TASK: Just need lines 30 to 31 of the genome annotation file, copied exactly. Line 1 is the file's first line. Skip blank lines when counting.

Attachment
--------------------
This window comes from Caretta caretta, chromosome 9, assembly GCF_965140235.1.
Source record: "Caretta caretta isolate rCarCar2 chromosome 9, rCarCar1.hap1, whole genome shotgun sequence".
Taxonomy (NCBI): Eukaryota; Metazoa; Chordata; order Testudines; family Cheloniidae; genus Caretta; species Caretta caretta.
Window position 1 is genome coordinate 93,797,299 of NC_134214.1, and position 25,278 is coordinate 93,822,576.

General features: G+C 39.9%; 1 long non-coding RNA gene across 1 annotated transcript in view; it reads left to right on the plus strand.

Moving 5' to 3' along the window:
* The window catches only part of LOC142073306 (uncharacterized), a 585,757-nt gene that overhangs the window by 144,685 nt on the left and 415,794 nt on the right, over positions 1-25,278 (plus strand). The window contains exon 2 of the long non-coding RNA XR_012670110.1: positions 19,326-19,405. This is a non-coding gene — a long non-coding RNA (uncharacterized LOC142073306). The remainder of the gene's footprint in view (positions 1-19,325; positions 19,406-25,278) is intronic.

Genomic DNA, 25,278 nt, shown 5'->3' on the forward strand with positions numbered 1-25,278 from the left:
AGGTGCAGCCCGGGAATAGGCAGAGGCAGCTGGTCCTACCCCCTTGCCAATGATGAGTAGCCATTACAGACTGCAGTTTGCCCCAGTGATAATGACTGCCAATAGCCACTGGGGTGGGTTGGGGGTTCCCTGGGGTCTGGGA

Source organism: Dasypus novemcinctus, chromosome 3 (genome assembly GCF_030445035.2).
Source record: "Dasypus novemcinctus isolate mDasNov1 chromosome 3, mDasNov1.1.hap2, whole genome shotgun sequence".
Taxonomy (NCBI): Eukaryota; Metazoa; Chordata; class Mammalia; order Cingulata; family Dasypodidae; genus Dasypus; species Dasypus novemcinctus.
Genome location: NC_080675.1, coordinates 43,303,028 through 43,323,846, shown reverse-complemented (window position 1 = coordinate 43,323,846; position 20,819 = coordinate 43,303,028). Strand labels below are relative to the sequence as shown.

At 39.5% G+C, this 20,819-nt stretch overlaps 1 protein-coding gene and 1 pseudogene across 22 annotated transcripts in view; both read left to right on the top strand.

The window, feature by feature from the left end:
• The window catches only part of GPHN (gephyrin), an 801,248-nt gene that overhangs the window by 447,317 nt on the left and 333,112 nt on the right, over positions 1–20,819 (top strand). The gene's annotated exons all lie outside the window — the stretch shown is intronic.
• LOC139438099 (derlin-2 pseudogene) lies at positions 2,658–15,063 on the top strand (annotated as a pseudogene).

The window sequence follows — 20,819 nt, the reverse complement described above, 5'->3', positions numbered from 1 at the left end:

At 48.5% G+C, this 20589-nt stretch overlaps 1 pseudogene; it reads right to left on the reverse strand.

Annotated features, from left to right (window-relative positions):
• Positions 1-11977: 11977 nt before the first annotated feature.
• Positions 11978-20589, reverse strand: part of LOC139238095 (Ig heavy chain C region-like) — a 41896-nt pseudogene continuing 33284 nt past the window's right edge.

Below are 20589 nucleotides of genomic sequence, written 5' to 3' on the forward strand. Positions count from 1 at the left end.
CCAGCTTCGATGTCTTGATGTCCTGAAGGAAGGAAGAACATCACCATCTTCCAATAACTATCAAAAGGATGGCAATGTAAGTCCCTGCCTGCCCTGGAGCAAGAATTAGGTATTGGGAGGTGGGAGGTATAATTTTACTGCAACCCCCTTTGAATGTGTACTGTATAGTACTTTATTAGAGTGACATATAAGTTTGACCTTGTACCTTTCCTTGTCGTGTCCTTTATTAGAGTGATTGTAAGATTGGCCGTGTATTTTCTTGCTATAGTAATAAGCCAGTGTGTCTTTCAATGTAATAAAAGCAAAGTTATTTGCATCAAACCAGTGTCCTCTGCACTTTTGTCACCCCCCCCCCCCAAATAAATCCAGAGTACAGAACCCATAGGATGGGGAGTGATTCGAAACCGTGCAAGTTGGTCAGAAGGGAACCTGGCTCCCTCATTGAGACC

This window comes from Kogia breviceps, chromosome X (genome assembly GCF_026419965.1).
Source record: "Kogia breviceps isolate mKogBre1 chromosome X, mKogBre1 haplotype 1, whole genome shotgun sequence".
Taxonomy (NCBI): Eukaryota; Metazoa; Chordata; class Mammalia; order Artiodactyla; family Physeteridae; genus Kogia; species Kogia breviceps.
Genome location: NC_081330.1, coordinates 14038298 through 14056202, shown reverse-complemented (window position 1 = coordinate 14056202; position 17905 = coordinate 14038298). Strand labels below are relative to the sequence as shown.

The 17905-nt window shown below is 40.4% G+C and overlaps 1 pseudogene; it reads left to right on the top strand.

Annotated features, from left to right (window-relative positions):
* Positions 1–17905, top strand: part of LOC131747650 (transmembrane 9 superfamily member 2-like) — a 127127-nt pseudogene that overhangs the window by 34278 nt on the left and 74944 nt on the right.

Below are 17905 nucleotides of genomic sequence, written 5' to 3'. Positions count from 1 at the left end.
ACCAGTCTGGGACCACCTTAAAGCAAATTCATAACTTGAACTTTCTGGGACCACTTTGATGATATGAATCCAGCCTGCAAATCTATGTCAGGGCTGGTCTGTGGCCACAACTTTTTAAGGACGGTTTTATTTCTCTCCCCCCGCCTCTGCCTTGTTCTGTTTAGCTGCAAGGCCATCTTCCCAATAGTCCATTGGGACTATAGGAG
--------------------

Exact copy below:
Annotated features, from left to right (window-relative positions):
* Positions 1–17905, top strand: part of LOC131747650 (transmembrane 9 superfamily member 2-like) — a 127127-nt pseudogene that overhangs the window by 34278 nt on the left and 74944 nt on the right.